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state how much depression fell upon tin in common with other articles of export in 1811; but since 1814 the depression amounts to upwards of 501. per cent., which, as it appears to me, can be ascribed only to the defalcation in the supplies of gold and silver from the mines, increased by the consequences attending the return to cash payments in 1819, and the putting down of the small notes in 1826. Its depression, as stated in the finance accounts, accordingly appears to have been greatest in the years 1819, 1820, and 1821 ; again in the year 1826; and again in 1830; when the small notes were completely withdrawn from circulation.

The general depression of the aggregate exports appears to have been also greatest in these years. Still the general depression in these years is much less than the depression experienced in 1811. The depression occasioned by the alteration of our currency, therefore, while it confirms the conclusion, that the commencement of the depression can alone be ascribed to a defalcation in the supply of gold and silver from the mines, also shows that that defalcation must have had a much more powerful influence upon general prices than the alteration in the currency, to which all the distress we have suffered has been generally attributed. As the return to a metallic standard, for which preparation was

CHAP. II. ' EXCHANGEABLE VALUE OF MONEY. 23

made in 1819, could not have an effect beyond the difference between the mint and the marketprice of gold, so the withdrawing of small notes from circulation could not exceed the amount of the exchangeable value of the gold required to take the place of the small notes. Either effect could only be temporary, and limited, in its operation in depressing industry. But restraints upon our money system, which I shall proceed now to notice, have a more extensive and a more lasting operation.

PART II.

MONEY RESTRAINTS.

CHAP. I.

THE BANK OF ENGLAND AND ITS EXCLUSIVE PRIVILEGE,

WITH ITS IMMEDIATE CONSEQUENCE. | The Bank of England was established in the

year 1694, by an act * passed for granting several rates and duties on tonnage of ships and beer, &c., for securing certain recompenses, &c. to persons who should advance 1,500,0001. to the state, by which their majesties were authorised to grant a commission to take particular subscriptions for 1,200,000l., part of the said sum of 1,500,0001., to be paid to the receipt of the Exchequer; in consideration of which, the subscribers were to receive an annuity of 100,000l. per annum, being interest at the rate of 8l. per cent., or 96,000l., and 4000l. for management: and their majesties were authorised, by letters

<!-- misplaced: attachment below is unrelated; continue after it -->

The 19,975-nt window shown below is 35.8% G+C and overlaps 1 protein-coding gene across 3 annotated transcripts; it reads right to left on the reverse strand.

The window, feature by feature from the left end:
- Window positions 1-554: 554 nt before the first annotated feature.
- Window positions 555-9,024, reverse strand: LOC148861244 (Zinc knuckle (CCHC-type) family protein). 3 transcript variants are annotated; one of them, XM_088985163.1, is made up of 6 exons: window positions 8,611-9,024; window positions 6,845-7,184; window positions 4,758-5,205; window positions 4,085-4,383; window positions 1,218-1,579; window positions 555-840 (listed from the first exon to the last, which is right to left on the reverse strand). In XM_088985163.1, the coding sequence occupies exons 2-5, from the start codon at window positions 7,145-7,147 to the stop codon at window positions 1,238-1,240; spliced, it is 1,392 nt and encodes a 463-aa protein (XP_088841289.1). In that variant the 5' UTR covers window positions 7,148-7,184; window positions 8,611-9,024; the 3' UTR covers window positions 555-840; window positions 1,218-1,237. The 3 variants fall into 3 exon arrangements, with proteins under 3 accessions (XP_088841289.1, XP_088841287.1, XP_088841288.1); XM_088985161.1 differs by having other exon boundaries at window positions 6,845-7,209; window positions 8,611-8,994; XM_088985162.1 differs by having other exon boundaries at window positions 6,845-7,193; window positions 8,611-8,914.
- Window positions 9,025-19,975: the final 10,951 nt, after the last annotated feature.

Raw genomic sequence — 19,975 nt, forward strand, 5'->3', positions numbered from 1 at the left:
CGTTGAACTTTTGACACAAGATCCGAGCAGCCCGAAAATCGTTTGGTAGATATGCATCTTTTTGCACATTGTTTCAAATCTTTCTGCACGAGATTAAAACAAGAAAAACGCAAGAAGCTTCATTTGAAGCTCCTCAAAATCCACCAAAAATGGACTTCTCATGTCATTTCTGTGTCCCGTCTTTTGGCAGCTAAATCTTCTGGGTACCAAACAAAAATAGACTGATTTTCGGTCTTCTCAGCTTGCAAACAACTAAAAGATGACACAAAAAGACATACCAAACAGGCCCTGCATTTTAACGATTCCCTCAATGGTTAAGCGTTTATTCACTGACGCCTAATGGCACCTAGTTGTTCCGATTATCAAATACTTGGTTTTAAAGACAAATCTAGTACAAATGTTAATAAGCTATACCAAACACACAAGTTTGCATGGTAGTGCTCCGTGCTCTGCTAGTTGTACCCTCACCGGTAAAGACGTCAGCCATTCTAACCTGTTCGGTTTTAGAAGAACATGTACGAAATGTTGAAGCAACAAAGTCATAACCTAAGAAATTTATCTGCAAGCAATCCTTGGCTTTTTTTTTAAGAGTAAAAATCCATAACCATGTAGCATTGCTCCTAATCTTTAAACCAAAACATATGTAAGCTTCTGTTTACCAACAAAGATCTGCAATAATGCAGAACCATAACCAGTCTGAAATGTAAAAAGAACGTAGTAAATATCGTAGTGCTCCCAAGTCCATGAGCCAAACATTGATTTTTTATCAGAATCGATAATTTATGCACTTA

* 5 W. & M. c. 20.

CHAP. I.

THE BANK OF ENGLAND.

25

patent, to incorporate the contributors by the name of “ The Governor and Company of the “ Bank of England," with the power

" of dealing in bills of exchange, or buying or selling “ bullion, gold, or silver ; or selling any goods, “ wares, or merchandise whatsoever, which shall

really or bona fide be left with the said corpo“ ration for money lent and advanced thereon, “ and which shall not be redeemed at the time " agreed on, or within three months thereafter.” | No exclusive privilege was granted to the Bank at its first establishment; but three

years afterwards, when it was enabled to enlarge its capital by receiving further subscriptions, it was provided, “ that during the continuance of the “ Governor and Company of the Bank of Eng“ land, no other Bank, or other Corporation,

Society, Fellowship, Company, or Constitu“ tion, in the nature of a Bank, shall be created

or established, permitted, suffered, counte“ nanced or allowed by Act of Parliament within “ this kingdom.*

It would seem, however, that some chartered companies, previously established, had attempted to carry on the business of banking: for some years afterwards, upon the recital of its act of establishment, and that “ some corporations, by

*

* 8 & 9.W. 3. c. 20. s 28.

“ colour of the charters to them granted, and “ other great number of persons, by pretence of “ deeds or covenants united together, having

presumed to borrow great sums of money, and “therewith, contrary to the intent of the said

act, to deal as a Bank, to the apparent danger “ of the established credit of the kingdom,” the Bank got a clause introduced into an act of parliament passed in the year 1710*, by which it was enacted, that, “ during the continuance of the “ Governor and Company of the Bank of England, “ it shall not be lawful for any body, politic or

corporate, whatsoever, created or to be created, “ other than the said Governor and Company of “ the Bank of England, or for other persons what

soever, united or to be united in covenants or “partnership exceeding the number of six per

sons, in that part of Great Britain called Eng“ land, to borrow, owe, or take up any sum or “ sums of money on their bills or notes, payable " at demand, or at less time than six months “ from the borrowing thereof."

This exclusive privilege could not fail to retard the establishment of banking companies in England; and when they came to be established, they appear to have been so insignificant as to put forth notes for sums even under twenty

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* 6 Anne, c. 22. $ 9.

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